Adding to the challenge of the project were two factors: One, Renaissance Roofing, long known for its tile and slate roof expertise, had never worked in stamped metal and two, there are not as many experienced sheet metal workers as when the courthouse was constructed.
“There simply aren’t as many sheet metal craftsmen now as there were in 1890, and their craftsmanship and ingenuity was simply impeccable,” said Raleigh. “My staff learned a lot through this project; we simply don’t have the same type of skills as they did 100 years ago.”
With in-shop fabrication complete, the Renaissance crew returned to Franklin County in November 2005 for on-site installation. Workers had to contend with the extremes of Midwestern weather throughout the installation process, which lasted 13 months, until December 2006. With the base of the tower reaching to 70 feet, and the top of the tower scaling to 125 feet, workers had to deal with sun, cold and wind constantly. “On a calm day, winds were blowing 20 to 30 miles per hour up there,” recalled Raleigh.
Crews began by putting base metal on the substructure, but instead of using steel nails like the original contractor, Renaissance installed interlocking panels with a hidden cleat joint and hand-soldered the seams, creating a waterproof seal over the wood. Once the base metal was locked down, the crews added the ornamentation, repaired the copper statues, replaced the copper dome, and cleaned, repaired and reworked the clock’s face, hands, numbers and marks. In all they fully replaced all of the clock tower’s architectural sheet metal, nearly all of the timber framing and replaced five flat roof systems on the building.
In addition to the extremes of weather, crews measured progress on this job in inches per day, not feet. “This type of work requires a high level of patience,” said Raleigh. “It takes a special person to go out there day after day and work but see very little progress.”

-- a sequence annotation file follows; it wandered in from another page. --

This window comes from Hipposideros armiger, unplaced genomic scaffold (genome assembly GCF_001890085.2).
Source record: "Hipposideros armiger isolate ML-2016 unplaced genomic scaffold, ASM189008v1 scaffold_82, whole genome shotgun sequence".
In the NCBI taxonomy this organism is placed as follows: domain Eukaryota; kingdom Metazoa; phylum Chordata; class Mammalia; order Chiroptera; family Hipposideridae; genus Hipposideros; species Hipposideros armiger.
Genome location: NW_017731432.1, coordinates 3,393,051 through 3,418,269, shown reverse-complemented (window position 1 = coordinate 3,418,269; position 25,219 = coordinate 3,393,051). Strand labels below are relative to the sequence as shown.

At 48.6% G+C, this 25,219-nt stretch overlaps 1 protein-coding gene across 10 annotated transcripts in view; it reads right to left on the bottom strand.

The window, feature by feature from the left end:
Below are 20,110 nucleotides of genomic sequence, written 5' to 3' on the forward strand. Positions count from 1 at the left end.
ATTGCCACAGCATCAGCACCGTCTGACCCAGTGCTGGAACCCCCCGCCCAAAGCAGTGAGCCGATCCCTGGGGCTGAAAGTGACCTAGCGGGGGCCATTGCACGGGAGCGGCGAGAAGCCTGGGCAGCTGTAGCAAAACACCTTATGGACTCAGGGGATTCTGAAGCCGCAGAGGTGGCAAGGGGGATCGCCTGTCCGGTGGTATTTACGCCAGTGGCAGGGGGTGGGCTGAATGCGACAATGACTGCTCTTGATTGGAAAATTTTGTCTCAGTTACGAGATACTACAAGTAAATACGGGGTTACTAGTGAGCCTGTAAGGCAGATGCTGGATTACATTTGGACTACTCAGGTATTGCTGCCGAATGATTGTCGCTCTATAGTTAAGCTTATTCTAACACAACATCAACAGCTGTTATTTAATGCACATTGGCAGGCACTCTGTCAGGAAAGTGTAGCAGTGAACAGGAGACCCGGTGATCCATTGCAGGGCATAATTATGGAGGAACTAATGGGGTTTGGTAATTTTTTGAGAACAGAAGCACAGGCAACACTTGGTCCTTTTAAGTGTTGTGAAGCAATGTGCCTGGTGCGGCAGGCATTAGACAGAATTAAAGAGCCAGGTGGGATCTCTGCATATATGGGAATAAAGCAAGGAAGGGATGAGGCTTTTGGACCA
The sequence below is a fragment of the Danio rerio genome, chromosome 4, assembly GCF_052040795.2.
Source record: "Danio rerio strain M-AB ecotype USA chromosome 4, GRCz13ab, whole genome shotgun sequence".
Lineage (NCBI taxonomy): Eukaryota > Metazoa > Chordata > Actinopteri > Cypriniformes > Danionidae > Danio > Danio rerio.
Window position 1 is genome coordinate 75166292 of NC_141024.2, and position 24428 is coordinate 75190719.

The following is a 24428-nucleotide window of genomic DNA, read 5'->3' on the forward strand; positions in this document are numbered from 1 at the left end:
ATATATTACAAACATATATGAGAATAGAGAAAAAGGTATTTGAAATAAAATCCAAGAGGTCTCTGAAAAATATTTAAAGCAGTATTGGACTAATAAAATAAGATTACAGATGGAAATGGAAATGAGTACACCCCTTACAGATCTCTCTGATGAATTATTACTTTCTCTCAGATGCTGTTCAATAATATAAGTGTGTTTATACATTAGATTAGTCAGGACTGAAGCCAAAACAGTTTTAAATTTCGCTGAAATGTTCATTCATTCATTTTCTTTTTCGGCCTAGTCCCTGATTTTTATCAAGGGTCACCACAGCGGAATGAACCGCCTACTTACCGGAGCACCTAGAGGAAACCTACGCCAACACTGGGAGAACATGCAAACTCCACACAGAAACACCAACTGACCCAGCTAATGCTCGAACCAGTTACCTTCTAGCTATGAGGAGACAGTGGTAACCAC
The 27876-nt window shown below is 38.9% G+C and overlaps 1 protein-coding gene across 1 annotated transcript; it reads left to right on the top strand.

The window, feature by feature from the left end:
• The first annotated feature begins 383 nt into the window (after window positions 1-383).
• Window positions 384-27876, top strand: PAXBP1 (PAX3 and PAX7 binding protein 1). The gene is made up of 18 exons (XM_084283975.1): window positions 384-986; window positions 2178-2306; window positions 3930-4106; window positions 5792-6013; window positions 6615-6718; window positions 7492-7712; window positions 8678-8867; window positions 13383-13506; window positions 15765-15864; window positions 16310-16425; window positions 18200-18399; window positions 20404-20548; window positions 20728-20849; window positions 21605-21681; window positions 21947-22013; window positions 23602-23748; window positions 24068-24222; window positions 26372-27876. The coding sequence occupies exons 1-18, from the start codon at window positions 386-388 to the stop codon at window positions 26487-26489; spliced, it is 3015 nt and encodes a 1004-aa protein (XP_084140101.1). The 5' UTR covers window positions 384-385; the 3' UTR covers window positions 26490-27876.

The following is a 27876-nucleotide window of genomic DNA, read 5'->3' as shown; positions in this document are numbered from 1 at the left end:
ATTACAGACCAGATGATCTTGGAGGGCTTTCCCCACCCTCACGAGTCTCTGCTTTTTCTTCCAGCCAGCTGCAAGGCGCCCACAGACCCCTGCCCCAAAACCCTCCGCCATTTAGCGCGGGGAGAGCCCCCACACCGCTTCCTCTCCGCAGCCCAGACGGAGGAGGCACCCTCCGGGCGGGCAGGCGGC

On-site installation was completed in December 2006, and crews returned in March 2007 to put the finishing touches on the job, including painting the steel to match the courthouse and using a crane to place the statue that resides at the top of the tower. The results are impressive. “This project cost $1.5 million and took 21 months to complete, but it was worth it,” concluded Raleigh. “It looks great - and it truly now lives up to its designation on the National Register of Historic Places.”
For more information about Renaissance Roofing, call 800-699-5695 or visit www.claytileroof.com .
Sidebar: By the Numbers• 12,500 man-hours in metal fabrication and installation by Renaissance Roofing.
• 10,000 square feet of Follansbee Steel’s Terne Coated Stainless Steel (TSCII) used.
• 6,000 man-hours in structural and finish carpentry work.
• 1,700-plus individually stamped sheet metal ornaments.
• 400-plus linear feet of timber framing replaced.
• 125 feet of elevation to top of tower.
• 70 feet of elevation to base of tower.
• 100-plus pieces of hand-hammered curved parts installed.
• 100-plus pieces of metal custom-formed on an English Wheel.
• 20 different individual molds required for stamped sheet metal components.
• 5 historic copper statues repaired.